Think about the one person you love most in your life. Ask yourself: “Would I ever expect this much from my most beloved?” and “Would I continuously tell my beloved that he or she is not good enough?” Your answer to both of these questions will most likely be a resounding “NO!” Then ask yourself why you are doing this to yourself. I tell you what the answer is: you don’t love yourself enough. You subject yourself to such berating that you would never subject a loved one to! This is because you don’t love yourself the same way. I’ve had patients who tell me they are not “worthy of love,” or that they are a “burden” to their loved ones. The lack of self-love is one of the most tragic phenomena that I see in my practice, and the core of many mental health and substance abuse issues.

Where are you going to go from here?

This is where you must make a conscious decision to change. You must make an agreement with yourself to love yourself. You are going to continue to berate yourself unless you decide to stop doing so. Please be aware that it took your whole lifetime to get where you are, and that you are not going to change overnight.  Don’t let yourself get discouraged or give up no matter how hard it is to change.

Here is a list of some practical things you can do to improve your self esteem and love for yourself:

  • Become more consciously aware of the times that you are criticizing yourself . It may help you to make a log of all the times you berate yourself in one day. This would help you realize how often you criticize yourself. Also log the number of times you compliment yourself and compare the two lists.
  • Don’t berate yourself for berating yourself!! Every time I tell one of my patients to be aware of how much they criticize themselves, they just end up getting angry that they do this. This is an exercise in awareness, not another excuse for self-rejection.
  • Make a list of all the compliments you receive. Document how you responded to the compliment. Did you dismiss it, or did you graciously accept it? Pay attention both to your social response, and well as your emotional response within you.
  • When you catch yourself in the act of rejecting, hating, or criticizing yourself, calmly pause. Tell yourself that you are making a conscious choice to stop, and instead tell yourself something more affirming. For example, let’s say you do something that you think is embarrassing.  You could say “Wow, that was embarrassing. It’s a good thing I kept my sense of humor!”  Contrast the above with “I’m so stupid and now I can never show my face here again.” Notice how in both cases you validate your embarrassment, but in the first case you move on, while in the second case you berate yourself.  Over time you will automatically think of yourself in a more positive light.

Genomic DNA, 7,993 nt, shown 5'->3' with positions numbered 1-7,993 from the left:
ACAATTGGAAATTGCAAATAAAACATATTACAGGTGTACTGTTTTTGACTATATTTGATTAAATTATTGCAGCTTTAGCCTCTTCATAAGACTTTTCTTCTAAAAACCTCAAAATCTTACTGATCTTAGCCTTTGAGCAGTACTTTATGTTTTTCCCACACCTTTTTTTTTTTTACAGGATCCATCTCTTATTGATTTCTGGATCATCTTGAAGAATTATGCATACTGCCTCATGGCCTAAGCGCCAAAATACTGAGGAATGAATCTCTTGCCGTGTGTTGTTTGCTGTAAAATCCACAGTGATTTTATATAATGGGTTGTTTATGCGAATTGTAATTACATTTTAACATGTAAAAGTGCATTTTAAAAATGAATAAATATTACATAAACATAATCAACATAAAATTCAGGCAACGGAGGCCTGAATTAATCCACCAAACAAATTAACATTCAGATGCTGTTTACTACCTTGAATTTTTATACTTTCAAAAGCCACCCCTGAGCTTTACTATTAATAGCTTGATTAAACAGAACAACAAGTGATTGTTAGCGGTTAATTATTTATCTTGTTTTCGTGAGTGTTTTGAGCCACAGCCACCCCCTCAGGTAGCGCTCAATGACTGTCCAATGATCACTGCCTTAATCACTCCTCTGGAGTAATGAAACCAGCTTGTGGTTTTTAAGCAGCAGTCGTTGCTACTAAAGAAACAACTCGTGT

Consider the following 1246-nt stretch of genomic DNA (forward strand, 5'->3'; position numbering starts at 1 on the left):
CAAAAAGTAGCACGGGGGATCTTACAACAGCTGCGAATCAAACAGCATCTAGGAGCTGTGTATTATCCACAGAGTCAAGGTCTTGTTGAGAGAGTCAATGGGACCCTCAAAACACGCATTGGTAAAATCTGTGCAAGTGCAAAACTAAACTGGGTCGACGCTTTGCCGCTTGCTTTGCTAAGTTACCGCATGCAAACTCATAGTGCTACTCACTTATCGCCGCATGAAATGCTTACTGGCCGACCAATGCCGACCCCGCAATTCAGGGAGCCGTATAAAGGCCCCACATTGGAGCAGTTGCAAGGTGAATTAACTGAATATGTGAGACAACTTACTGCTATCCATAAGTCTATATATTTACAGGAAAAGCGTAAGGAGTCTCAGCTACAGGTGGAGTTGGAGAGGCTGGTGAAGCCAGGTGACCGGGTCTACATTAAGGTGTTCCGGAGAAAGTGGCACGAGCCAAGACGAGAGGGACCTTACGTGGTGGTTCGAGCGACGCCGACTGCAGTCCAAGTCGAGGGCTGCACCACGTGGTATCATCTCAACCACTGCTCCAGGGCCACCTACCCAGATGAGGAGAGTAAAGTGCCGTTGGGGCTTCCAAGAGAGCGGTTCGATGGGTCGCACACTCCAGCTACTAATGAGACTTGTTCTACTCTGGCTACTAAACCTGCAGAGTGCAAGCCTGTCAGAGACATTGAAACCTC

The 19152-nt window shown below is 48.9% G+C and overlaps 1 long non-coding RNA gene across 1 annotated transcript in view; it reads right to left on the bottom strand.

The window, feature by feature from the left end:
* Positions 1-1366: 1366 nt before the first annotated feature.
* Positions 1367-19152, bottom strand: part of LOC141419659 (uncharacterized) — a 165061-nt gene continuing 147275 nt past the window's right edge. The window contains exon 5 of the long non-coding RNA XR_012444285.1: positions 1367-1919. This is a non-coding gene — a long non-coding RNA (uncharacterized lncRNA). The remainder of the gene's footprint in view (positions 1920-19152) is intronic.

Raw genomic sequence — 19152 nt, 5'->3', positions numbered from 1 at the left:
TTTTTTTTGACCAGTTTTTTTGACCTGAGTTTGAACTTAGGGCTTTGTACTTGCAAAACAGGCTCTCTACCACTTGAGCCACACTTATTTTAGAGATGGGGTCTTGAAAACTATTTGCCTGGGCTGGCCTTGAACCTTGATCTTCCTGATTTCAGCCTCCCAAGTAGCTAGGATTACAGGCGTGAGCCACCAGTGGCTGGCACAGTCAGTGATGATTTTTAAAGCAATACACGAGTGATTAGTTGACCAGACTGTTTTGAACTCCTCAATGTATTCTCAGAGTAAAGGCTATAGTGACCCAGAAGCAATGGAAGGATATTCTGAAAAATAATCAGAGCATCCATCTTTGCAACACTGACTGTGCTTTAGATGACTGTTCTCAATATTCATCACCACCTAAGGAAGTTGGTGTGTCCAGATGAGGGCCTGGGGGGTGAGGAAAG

• Keep a journal in which you write everyday. In the morning, write down this question: “What am I going to do today to nurture and love myself?” Spend some time to contemplate on what you are going to do. In the evening, write down this question: “What have I done today to nurture and love myself?” Write down your answer. Don’t look at this as homework. Instead, enjoy the process of learning to love and nurture yourself.
  • When others criticize you, don’t take it personally. People LOVE to offer criticism  usually because they’re feeling crappy about themselves and just want to dish it out to others as well. Be aware of this and remind yourself that they are processing their own issues, and the criticism most likely has nothing to do with you.
  • Occasionally, people may offer you constructive feedback that’s actually valuable. Instead of berating yourself for not having been perfect, look at it as an opportunity to change something in your habits that will help you live easier. Be grateful for the feedback.
  • Read the books “Never Good Enough” by Monica Ramirez Basco, and “Overcoming Perfectionism, The Key to A Balanced Recovery” by Ann W. Smith.
  • In terms of obsessing over what others think of you, read the book “What You Think of Me is None of My Business,” by T. Cole Whittaker.

I hope this helps. Never forget to love yourself!

Words to live by:“I wish I could show you when you are lonely or in the darkness, the astonishing light of your own being.”  – Hafiz

Doctor Life Advice

Sayeh Beheshti, M.D.